Three CUs See Big Card Marketing Campaign Results
On April 6, Card Services for Credit Unions (CSCU), a card-processing association headquartered in Tampa, Fla., announced the winners of its 2015 Card Marketing Awards – an honor that shines a spotlight on the industry's most creative and innovative card marketing campaigns.
The awards celebration is still several weeks away, but CU Times recently spoke with three of the 28 winning credit unions about how they created attention-getting campaigns that got big results. Here's what they said.
Quest Credit Union
Award: First place, Overall Credit Card Campaign, medium-sized credit union ($250-$499 million)
Campaign: “The holidays don't have to cost an arm and a leg”
Campaign lead: Valerie Taylor, vice president, business development
What they did: When Quest merged with another credit union in 2010, it absorbed new members – few of whom knew Quest offered credit cards, Taylor said. As part of a multi-year marketing plan to address the issue, the credit union, which has $261 million in assets and 24,000 members, ran a two-part promotion last year.
Quest, which is in Topeka, Kan., does its own media buying, so it already had contracts for billboard, radio and newspaper ad space for the campaign, Taylor said, but she also sent email blasts to targeted members during the promotion.
“Our members do not respond to things like direct mail,” she said.
Taylor said advertising was important, but front-line staff members were the primary marketers of the cards. So, the majority of her budget went toward staff incentives.
“Some of them are extremely motivated by that, and that alone is what gets them through the, ‘God forbid I have to sell something,’ mentality, because they see it on their paychecks,” she said. “So many folks, especially long-term staff, they were maybe hired at a time where the skill of being a salesman wasn't necessary. We think that they not only have the abilities, but they are some of the most important folks on the front lines with our members. They really build relationships with them, and so we want to utilize those relationships to help spread the word of our products.”
The results: During the promotion months, it brought in 307 new Visas – a full 10% increase over Quest's normal pace, Taylor said.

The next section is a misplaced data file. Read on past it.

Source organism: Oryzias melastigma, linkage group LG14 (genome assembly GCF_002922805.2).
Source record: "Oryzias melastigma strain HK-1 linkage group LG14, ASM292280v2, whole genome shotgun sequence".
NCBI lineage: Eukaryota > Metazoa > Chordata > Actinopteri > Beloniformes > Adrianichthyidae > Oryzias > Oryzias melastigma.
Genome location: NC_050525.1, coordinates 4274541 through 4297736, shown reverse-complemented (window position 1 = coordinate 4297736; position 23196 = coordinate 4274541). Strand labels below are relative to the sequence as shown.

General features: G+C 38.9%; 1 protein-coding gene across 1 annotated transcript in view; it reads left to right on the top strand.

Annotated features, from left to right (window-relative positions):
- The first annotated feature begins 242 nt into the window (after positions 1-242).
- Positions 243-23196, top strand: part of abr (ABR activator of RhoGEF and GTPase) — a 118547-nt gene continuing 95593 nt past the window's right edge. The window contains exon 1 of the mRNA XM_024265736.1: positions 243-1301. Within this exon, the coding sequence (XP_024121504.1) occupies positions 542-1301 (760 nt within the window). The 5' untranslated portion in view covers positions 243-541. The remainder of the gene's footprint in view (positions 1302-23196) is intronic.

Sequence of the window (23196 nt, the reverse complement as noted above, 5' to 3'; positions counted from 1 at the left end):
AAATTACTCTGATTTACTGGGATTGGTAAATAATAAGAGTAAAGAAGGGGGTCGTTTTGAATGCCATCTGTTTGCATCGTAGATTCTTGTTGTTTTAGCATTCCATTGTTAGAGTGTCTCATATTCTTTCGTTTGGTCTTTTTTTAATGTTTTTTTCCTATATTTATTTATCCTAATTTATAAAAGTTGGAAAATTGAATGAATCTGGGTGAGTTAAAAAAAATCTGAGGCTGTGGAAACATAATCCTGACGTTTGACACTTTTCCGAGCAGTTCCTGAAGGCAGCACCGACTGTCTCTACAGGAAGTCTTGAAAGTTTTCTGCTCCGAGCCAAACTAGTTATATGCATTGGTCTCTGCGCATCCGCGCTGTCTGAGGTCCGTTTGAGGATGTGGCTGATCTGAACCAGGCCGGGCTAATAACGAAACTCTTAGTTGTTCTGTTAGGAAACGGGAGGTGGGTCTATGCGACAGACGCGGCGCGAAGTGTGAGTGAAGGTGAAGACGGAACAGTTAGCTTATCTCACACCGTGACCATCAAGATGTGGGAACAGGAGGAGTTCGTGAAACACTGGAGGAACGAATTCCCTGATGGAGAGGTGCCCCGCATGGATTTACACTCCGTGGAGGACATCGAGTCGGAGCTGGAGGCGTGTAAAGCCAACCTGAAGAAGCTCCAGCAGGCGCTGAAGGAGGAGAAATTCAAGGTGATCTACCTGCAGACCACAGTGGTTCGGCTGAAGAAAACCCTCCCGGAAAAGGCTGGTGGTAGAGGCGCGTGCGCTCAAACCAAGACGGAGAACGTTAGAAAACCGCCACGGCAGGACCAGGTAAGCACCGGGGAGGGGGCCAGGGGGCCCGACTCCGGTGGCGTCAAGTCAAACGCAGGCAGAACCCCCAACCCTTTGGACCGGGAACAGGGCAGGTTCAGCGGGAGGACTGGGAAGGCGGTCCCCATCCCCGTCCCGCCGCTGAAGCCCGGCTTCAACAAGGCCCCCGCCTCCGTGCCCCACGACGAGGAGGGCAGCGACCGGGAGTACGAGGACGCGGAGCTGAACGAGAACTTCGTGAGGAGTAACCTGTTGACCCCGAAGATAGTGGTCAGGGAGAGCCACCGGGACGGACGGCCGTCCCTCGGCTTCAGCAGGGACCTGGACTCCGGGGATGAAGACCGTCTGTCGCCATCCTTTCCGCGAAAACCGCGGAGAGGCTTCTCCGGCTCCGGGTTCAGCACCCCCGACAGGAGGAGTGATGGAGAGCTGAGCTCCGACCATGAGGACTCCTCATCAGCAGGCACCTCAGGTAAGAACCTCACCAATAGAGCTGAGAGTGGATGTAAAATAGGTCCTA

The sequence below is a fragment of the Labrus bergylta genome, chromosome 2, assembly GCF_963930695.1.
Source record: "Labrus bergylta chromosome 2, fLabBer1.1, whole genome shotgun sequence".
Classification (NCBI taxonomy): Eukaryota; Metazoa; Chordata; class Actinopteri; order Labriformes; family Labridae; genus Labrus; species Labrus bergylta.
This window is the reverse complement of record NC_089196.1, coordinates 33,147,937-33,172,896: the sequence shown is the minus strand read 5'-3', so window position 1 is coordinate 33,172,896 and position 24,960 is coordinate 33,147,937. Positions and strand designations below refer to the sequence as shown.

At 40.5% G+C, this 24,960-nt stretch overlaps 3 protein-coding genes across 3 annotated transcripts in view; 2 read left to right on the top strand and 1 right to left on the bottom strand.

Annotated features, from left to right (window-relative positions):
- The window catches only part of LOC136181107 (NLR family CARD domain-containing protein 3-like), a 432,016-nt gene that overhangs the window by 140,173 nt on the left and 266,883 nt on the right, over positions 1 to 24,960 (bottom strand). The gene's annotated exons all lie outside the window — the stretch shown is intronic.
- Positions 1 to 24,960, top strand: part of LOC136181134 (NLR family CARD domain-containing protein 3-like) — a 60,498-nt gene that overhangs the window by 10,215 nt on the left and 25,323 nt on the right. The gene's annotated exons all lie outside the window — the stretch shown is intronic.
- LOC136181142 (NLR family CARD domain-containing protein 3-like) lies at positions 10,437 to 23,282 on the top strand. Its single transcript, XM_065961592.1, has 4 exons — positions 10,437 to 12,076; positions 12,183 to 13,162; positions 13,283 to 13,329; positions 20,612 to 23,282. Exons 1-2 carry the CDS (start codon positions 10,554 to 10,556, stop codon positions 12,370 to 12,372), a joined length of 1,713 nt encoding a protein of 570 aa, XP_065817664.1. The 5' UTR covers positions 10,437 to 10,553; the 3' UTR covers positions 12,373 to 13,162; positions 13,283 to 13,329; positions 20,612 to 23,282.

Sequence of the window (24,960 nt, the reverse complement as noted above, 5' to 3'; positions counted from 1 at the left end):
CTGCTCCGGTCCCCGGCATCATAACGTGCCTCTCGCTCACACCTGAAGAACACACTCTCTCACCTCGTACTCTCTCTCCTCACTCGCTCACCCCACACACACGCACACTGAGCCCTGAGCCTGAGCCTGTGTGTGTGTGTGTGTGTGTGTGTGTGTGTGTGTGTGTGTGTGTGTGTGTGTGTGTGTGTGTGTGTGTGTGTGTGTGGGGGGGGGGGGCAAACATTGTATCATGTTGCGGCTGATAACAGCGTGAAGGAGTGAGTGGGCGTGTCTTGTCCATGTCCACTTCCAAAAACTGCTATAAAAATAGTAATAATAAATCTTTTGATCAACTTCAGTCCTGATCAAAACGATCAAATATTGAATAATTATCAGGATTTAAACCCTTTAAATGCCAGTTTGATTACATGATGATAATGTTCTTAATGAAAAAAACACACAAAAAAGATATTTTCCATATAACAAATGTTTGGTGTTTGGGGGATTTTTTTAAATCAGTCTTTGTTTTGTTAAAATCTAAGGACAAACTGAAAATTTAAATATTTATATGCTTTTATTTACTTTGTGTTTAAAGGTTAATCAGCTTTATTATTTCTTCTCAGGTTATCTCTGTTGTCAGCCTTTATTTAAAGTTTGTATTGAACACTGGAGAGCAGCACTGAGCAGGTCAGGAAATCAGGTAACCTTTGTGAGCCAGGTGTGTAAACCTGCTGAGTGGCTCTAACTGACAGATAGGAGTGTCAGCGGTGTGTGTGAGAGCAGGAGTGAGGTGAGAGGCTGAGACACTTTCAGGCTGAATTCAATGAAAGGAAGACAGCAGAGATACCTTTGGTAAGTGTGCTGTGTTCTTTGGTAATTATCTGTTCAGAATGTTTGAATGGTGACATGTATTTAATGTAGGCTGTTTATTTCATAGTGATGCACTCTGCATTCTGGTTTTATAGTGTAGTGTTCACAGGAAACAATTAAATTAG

Lessons learned: Beware of the holidays. “We did note that most of the time, from prior experience with this campaigning, that our members kind of started to glaze over in December. It was better to catch them before they were in the true holiday rush,” Taylor explained.
Injecting humor made a difference too, she said.
“I think we’ve been a little bit traditional in the past, and we had people respond and remember this particular marketing campaign because of its humor,” she said. “We did have this stuff out on Facebook and it got a lot of likes, whereas your typical ‘apply now and save up for the holidays, here's a picture of Santa’ – that doesn't necessarily work. You’ve got to show them that you’re just as inspired by your product and they should be, too.”
Last but not least, she said, take pride in not outsourcing.
“I would say never doubt what you can do yourself,” she said. “You know your staff most. You know their strengths and their weaknesses, and so you know how far to push them. You also know your members.”
Read more: Columbine FCU uses a special mascot to snag new cardholders...
Columbine Federal Credit Union
Award: First place, Overall Credit Card Campaign, small-sized credit unions ($0-$249 million)
Campaign: “Mitch Haywood's facts”
Campaign lead: Matt Reber, vice president of marketing and business development
What they did: Columbine, which has $51 million in assets and about 4,600 members, ran its award-winning campaign from June through August 2014.
“I’ve been doing this long enough that I know just about when the promotions are going to get stale. Typically with my members, it's roughly three months,” Reber explained. Columbine is based in Englewood, Colo.